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Writing in Grad School

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I'm doing a small research project for an English undergrad class about the differences in psychology undergraduate and graduate school, in relation to writing.


I'm a psych undergrad student right now and after researching a lot about different graduate schools, I don't feel as if my undergrad classes have prepared me enough for the co-authoring papers, writing dissertations, etc. that graduate school apparently entails.  


So, I'd really like to hear your opinions:  are undergraduate psychology students prepared to write what is demanded of them in graduate school??  How is writing in grad school different or similar to writing in undergrad?

Edited by Freud4dayz
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I'm about to finish my Master in Clinical and Health Psychology and I can tell you that you always have to strive to give the best of your work but remember, as humans, we all make mistakes so I believe it wouldn't be correct to say that you were worst as an undergrad when actually what you had was less experience. 

By now, three years after I graduated from University, I can say that I feel more at ease when writing my Masters thesis or when writing a report about a patient of mine but that's because of all the practice that I had as an undergrad and even as a grad student. 

You are prepared to write what's demanded of you in grad school, but don't believe me, believe in your self.

Writing in grad school is different that writing for undergrad school only because in undergrad you are sill getting to know your self as a professional, getting familiar with key terms, words and themes, but once you hit grad school, those things will be natural and you'll probably fin it easier to write.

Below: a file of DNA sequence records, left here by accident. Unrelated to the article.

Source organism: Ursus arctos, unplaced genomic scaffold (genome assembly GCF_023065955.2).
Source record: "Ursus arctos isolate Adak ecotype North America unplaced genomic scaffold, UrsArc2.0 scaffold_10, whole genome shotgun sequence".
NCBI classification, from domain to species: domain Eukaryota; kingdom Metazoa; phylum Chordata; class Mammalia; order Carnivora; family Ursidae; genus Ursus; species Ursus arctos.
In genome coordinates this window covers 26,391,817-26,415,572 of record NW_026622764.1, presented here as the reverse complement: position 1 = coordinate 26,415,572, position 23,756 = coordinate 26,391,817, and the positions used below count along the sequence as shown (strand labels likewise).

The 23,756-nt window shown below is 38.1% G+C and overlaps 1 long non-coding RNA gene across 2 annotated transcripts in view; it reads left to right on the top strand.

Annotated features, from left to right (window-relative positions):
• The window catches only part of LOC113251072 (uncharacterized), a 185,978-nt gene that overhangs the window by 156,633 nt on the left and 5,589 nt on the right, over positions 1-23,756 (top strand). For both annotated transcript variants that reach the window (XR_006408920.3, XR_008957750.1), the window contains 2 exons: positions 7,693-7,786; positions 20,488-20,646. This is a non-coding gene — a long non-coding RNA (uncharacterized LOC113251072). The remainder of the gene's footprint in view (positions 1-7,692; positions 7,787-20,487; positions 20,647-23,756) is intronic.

If you have been learning from your mistakes and going the extra mile to get your paperwork the best that you can with the tools that you have and that you've been taught, believe in yourself because if not, that insecurity could be reflected on your writing skills.


Hope this advice is useful and one more thing.

Write about whatever you can at least once a day and keep reading good material because much of what you read is reflected in the way that you write. Remember, practice makes the professional. 



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I have no idea about psychology undergrads in particular, and I suspect that comparing "undergrad in X" to "grad school in X" is too monolithic to be useful because there are good ugrad programs and not-as-good ones, good and less so grad programs, some that emphasize writing and others that less so, etc.


In general, part of the training you get in grad school has to do with learning to work on research projects of the kind that get published in journals and turn into dissertations. The training helps you deal with the sheer size of the project, which is larger than what students encounter as undergrads, the depth and breadth of the research, which is again more than you are expected to do as an undergrad, and the writing. The writing process of a large project is (or should be) connected to the development of the project, especially for more substantial ones. The project doesn't all just exist in your head until it's finished and then you write it all up - you do it in steps as you collect data and arrange it e.g. for presentations or to show to your advisors and co-authors. Your undergrad education prepared you for these projects in the sense that you were supposed to be exposed to academic writing and to do some of your own writing on small-scale projects. Grad school picks up on that with more reading, more researching and writing of larger projects, which eventually lead to publishable materials and a dissertation. It's a process that starts with your undergrad education but it's hardly ever the case that someone could just write a dissertation based on that alone.

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You will find this singularly unhelpful: your question is one that the composition and rhetoric field has been wrestling with for decades.

Are undergrads prepared for writing once they graduate? How can a comp program prepare them? And on. And on.

Writing is such a broad thing to discuss that your question can't be answered simply. What do you mean by writing? What part of writing?